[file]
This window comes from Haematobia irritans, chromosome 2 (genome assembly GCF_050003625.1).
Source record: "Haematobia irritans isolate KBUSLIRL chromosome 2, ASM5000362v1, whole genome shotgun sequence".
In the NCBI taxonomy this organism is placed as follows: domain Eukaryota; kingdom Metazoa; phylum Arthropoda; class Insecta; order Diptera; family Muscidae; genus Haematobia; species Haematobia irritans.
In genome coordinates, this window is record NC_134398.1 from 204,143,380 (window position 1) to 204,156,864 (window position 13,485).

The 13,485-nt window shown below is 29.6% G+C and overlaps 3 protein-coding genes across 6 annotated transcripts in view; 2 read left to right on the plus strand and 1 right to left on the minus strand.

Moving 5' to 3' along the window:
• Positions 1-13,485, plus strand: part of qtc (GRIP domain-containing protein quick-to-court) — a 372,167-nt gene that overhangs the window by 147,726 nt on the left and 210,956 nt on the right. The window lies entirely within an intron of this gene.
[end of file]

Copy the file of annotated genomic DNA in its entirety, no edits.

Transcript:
This window comes from Haematobia irritans, chromosome 2 (genome assembly GCF_050003625.1).
Source record: "Haematobia irritans isolate KBUSLIRL chromosome 2, ASM5000362v1, whole genome shotgun sequence".
In the NCBI taxonomy this organism is placed as follows: domain Eukaryota; kingdom Metazoa; phylum Arthropoda; class Insecta; order Diptera; family Muscidae; genus Haematobia; species Haematobia irritans.
In genome coordinates, this window is record NC_134398.1 from 204,143,380 (window position 1) to 204,156,864 (window position 13,485).

The 13,485-nt window shown below is 29.6% G+C and overlaps 3 protein-coding genes across 6 annotated transcripts in view; 2 read left to right on the plus strand and 1 right to left on the minus strand.

Moving 5' to 3' along the window:
• Positions 1-13,485, plus strand: part of qtc (GRIP domain-containing protein quick-to-court) — a 372,167-nt gene that overhangs the window by 147,726 nt on the left and 210,956 nt on the right. The window lies entirely within an intron of this gene.